Taking part in this event was an invigorating experience. From meeting with influential community leaders to being inspired by my peers at every turn, it has demonstrated the power of collaboration. Individually, societal problems such as hunger, homelessness, and poverty often seem insurmountable even at the most local level. However, as illustrated last week, it is possible to create a dedicated community coalition, start a discussion within the community, and make a material difference.
This year, the Orr Fellowship has taken steps to become more entrenched in the non-profit sector of Indianapolis, by creating a number of partnerships with local organizations. As young professionals, we recognize this city has already given us so much. It is our obligation to support the community around us, and to create opportunities for the next generation of innovators.
Participation in the Orr Fellowship opens up countless opportunities to become civically engaged within the local Indianapolis community and beyond. If you are a well-rounded student that desires work experience, volunteer opportunities, and a social network of likeminded individuals, I would encourage you to apply.
Are you a non-profit that the Fellowship could volunteer or partner with? Please send me an email at alex.tallentire@orrfellowship.
Phil Tarnowski is a first-year Orr Fellow and Marketing Specialist at host-company Performance Assessment Network (PAN Testing). Phil is the co-founder of career advice blog, Schooltime-to-Fulltime. The blog educates college students on how to land their dream job and prepare for the working world while in college. Please enjoy this guest blog post written by Phil on how to make the most out of college networking events.
College has many incredible networking opportunities. There are club events, job sessions, career fairs, and days where guest speakers come into classes. Many students are unsure how to approach these types of events. Here is how you can make the most out of college recruiting events:
Career fairs can be overwhelming. There are a huge amount of companies for you to talk to in a limited amount of time. To maximize your time, go into the career fair with a plan. Here is what you should do before every career fair:
If possible, send an email to recruiters of companies you are interested in before the career fair – most people do not send an email ahead of time, but it is a good way to stand out. Sending an email ahead of time will make recruiters look specifically for you because you sent them an email saying you look forward to talking to them at the career fair. It will give you a little bit of an introduction before you meet them in person, and it will also show recruiters you plan ahead.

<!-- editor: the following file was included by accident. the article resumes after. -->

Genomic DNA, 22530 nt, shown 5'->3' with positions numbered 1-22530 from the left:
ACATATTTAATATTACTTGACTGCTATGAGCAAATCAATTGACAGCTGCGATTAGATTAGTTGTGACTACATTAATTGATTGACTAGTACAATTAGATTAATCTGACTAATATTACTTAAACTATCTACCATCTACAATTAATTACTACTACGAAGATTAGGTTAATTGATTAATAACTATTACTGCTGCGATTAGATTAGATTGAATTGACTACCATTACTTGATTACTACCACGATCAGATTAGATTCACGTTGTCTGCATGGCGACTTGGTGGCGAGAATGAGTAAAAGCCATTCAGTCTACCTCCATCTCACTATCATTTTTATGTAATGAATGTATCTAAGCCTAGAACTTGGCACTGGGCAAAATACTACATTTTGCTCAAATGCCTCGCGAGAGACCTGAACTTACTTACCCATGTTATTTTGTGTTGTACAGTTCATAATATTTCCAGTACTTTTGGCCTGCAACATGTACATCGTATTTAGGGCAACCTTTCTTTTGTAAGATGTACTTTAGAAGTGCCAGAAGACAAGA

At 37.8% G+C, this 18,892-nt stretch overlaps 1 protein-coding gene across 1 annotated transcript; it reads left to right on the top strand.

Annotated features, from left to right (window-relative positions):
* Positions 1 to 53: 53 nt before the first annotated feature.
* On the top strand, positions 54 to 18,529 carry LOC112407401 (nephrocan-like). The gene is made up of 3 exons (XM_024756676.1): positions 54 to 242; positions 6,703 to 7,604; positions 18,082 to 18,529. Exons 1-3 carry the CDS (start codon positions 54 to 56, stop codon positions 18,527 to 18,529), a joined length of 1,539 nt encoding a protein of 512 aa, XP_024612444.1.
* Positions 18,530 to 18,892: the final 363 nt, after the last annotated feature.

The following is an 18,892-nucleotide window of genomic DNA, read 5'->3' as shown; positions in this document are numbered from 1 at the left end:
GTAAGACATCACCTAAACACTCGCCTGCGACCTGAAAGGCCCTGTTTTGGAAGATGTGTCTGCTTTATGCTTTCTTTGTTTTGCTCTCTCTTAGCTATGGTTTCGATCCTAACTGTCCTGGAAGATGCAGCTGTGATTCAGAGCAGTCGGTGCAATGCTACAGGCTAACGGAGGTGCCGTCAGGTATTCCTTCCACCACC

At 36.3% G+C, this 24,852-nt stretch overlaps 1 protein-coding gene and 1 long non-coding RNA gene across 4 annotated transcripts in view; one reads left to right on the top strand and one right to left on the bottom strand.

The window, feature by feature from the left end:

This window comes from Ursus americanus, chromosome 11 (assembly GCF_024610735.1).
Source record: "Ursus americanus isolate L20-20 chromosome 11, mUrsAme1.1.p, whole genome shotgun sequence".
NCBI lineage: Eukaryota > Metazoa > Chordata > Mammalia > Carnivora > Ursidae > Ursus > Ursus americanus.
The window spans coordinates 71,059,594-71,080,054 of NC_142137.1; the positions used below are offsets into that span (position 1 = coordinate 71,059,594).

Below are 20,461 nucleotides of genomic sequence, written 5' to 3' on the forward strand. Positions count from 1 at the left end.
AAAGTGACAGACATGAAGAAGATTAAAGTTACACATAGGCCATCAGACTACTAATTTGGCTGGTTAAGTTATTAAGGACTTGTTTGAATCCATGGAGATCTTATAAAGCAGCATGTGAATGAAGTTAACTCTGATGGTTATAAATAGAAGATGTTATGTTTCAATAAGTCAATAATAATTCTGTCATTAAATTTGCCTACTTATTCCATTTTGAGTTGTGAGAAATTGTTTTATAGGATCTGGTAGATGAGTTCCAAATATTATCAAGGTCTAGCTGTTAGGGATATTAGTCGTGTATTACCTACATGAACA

Research the companies ahead of time – talking to recruiters about their company is much easier if you are knowledgeable about what they do. Recruiters like students who come prepared and are aware of the industry they operate in and what they do.
Prepare 5 specific questions for each company you want to talk to – while you will not be looking at a list while asking recruiters questions, you can always bring this list with you and look it over before you talk to the company.
Additionally, writing the questions before helps you think more about each individual company, which will make you a better conversationalist.Ask for business cards and what the next steps are – make sure you get contact information from the recruiter. By getting contact information, you can send a thank you email, and you can also send emails to express your continued interest in the job. Additionally, you should ask the next steps so you have an idea of the timeframe the company has for their recruiting process.
Job sessions are basically a lecture in a classroom about the company and the job description. Job sessions should be approached somewhat similarly to career fairs. You should always send an email to the recruiter before, saying you are looking forward to learning information about their company. You should also prepare questions and ask these questions when the Q&A session arrives. Additionally, it is important to stay after and talk to the recruiter so they meet you in person and know who you are.
Club Events/Guest Speakers
Club events and guest speakers are similar to job sessions, but they might be different depending on the situation. Sometimes these events are not actual recruiting events, but the company is just coming to teach about a certain topic. That being said, the guest speaker is still from a company and will know other people in the company. The main thing with these types of events is to engage in the discussion and to talk to the speaker after the event is over. Get a business card and try to stay in touch after the event.
The Main Point
College is a huge opportunity to network with companies. There are many great companies recruiting in close proximity to each other because of the large amount of students. If you prepare properly, you can make the most out of career fairs, job sessions, club events, and guest speakers.